(b) Refusing the request would probably lead to considerable difficulties with the U.S. authorities. Although SAC had not been assigned to NATO, its deterrent effect was the most important single element in the defences of the organization. It had been clearly implied in the past that one of Canada's roles in NATO was to support the strategic bombing effort of the U.S.
(c) Some of the bases in which the U.S.A.F. had shown interest included Namao, Churchill, Coral Harbour and others, depending on their distance from the main bases in the U.S. If the programme were ultimately refused, the Russian position would be much improved in that Russian defences could then be concentrated against attacks which could only come from certain directions whereas now the Russian defensive problem was a very difficult one because of the existing U.S. bases spread pretty well around the world. Another problem to be kept in mind was the fact that the Russians had overtaken the U.S. in the development of long-range bombers. These increased tanker facilities would help to strengthen U.S. effort in the field.
(d) If tanker facilities were established in Canada it would not be long before requests were made for bomber bases themselves. It was stated, on the other hand, that no nuclear bombs could be removed from the U.S. without Presidential approval, hence the chance of requests which would involve the storing of these weapons in Canada would appear to be unlikely. Furthermore, they would probably be able to operate more efficiently from existing bases in the U.S. with refuelling taking place over Canada.
(e) Agreeing to the request meant approval ultimately of the stationing of thousands of U.S. personnel at various bases in Canada and the present was not the time to embark on such a course. It was said, on the other hand, that a decision to permit the surveys would not imply approval at this stage of the overall project. The need for such bases was difficult to dispute and a decision to refuse the request would be a very serious one.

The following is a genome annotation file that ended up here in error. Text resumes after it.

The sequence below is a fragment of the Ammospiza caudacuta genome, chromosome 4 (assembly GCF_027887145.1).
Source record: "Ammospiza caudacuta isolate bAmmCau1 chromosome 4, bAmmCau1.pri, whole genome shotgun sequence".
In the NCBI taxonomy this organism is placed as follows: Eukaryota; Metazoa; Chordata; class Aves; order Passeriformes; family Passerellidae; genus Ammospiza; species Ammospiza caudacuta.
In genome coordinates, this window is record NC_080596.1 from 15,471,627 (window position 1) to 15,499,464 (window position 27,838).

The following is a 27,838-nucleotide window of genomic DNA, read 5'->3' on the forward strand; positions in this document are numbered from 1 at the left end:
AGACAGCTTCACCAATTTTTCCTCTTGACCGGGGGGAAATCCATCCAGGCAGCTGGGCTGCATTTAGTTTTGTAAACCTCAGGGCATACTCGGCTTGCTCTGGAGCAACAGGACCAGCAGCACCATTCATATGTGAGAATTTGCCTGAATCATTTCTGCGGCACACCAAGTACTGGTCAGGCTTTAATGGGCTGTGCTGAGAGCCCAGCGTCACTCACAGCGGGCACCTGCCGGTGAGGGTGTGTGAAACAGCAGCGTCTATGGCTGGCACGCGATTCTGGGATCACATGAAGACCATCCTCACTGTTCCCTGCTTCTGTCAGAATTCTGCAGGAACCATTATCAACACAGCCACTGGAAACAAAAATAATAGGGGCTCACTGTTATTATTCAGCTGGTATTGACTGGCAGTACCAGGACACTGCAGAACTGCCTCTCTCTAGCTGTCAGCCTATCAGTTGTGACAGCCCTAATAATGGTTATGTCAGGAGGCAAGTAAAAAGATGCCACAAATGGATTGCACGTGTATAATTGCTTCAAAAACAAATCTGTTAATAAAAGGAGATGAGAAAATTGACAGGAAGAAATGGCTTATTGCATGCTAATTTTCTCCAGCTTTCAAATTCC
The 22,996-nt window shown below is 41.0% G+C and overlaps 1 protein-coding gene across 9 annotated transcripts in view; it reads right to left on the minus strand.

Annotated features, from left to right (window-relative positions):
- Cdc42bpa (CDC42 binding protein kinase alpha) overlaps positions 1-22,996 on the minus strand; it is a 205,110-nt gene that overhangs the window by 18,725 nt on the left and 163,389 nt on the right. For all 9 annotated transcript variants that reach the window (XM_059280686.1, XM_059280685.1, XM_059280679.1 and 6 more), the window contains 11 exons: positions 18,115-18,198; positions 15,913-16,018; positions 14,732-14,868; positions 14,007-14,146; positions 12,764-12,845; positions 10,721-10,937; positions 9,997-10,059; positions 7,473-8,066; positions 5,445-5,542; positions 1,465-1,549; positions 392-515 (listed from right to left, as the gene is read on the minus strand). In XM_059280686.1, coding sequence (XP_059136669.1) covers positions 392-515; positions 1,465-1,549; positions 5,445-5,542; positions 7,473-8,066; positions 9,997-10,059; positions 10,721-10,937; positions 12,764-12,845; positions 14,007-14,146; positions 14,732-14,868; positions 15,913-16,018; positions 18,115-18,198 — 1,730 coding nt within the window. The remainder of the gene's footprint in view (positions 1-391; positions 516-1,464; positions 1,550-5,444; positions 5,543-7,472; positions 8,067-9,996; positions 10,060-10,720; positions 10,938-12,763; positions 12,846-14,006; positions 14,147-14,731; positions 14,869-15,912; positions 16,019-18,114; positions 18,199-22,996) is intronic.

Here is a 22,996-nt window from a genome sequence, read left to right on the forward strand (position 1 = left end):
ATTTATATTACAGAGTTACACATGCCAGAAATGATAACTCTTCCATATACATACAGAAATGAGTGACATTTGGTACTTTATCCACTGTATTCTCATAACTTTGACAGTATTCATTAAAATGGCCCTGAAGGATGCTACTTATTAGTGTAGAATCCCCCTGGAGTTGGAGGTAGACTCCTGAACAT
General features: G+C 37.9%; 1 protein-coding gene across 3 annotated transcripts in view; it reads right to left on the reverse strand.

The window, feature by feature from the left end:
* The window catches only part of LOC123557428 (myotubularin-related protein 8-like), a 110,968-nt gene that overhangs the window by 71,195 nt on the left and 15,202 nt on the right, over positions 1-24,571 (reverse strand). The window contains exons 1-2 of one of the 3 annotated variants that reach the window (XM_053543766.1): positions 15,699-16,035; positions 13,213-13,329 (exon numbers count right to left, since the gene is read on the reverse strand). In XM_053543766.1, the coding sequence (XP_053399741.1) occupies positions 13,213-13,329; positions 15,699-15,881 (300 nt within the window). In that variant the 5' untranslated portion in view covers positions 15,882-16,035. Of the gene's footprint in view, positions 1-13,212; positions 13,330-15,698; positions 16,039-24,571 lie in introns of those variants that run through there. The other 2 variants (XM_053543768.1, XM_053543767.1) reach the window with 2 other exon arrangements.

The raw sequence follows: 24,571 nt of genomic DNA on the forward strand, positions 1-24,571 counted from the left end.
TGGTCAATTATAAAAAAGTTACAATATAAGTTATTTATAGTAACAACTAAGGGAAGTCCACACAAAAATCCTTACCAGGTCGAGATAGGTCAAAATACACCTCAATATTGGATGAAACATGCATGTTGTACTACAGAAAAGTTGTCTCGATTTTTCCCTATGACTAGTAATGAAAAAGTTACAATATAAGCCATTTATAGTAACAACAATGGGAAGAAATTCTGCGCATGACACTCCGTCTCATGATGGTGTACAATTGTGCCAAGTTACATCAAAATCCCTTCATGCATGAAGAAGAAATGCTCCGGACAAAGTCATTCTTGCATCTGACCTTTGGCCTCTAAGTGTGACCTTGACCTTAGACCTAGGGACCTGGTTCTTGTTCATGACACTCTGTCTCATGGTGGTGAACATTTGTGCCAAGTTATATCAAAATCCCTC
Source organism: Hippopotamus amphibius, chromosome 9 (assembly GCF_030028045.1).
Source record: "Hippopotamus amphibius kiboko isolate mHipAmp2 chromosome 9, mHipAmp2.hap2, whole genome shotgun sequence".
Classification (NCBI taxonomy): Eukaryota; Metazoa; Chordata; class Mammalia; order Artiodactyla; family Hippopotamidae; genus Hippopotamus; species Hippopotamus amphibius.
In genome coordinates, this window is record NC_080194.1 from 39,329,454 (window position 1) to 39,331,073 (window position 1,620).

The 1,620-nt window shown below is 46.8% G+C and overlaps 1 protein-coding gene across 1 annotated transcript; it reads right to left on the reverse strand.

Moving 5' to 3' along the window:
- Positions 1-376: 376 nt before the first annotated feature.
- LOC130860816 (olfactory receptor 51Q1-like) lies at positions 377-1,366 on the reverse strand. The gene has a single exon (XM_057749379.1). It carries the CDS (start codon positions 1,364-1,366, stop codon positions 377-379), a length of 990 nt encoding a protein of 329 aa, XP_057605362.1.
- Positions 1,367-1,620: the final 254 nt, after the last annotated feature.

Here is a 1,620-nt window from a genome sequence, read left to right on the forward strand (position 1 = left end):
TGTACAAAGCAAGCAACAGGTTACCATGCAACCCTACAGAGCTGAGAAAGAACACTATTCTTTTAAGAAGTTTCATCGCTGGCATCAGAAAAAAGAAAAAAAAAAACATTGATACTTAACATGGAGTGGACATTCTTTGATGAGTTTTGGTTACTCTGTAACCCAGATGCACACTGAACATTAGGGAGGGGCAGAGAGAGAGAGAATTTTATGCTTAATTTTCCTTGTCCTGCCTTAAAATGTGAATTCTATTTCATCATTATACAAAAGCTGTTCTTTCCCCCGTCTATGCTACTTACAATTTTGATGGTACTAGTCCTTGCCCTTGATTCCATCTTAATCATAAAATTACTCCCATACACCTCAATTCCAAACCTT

(f) SAC bases would continue to be located in Iceland and North Africa for some time, although there were fairly clear signs that they might have to be removed in the future. The proposal for bases in Canada was an attempt to visualize the situation some years ahead.
(g) In large measure war had been avoided because the Russians now thought that if they attacked there would be prompt retaliation by U.S. bombing forces. U.S. authorities were concerned with the possibility of interference with the maximum effectiveness of the deterrent. If SAC were forced to withdraw from some of its existing bases closer to the U.S.S.R., the U.S. authorities would want it known publicly that compensating arrangements were being made to maintain the effectiveness of the deterrent. It seemed necessary to make a choice between maintaining the effectiveness of the deterrent and a serious domestic political problem arising from a large increase in U.S. facilities and personnel in Canada. There would be serious consequences if Canada contributed to a lessening of the free world's strength.
(h) The problem might be dealt with at the moment, though it would only mean postponing decisions until later, by confining the surveys to existing airfields and by having them made a Canadian undertaking in cooperation with U.S.A.F. officers concerned. This possibility might be discussed between service authorities of the two countries and the reaction of the U.S. obtained.
14. The Committee noted the report of the Minister of National Defence on the request of the United States Air Force to examine potential sites for aerial refuelling bases and agreed to recommend that the U.S. authorities be informed:
(a) that Canada would be prepared to investigate, in cooperation with the appropriate U.S.A.F. officers, what existing airfields might be made suitable for this purpose; and
(b) that it would be undesirable to proceed with any preliminary arrangements for new airfields and related facilities until after the investigation in (a) above had been completed and a report made thereon.
. . .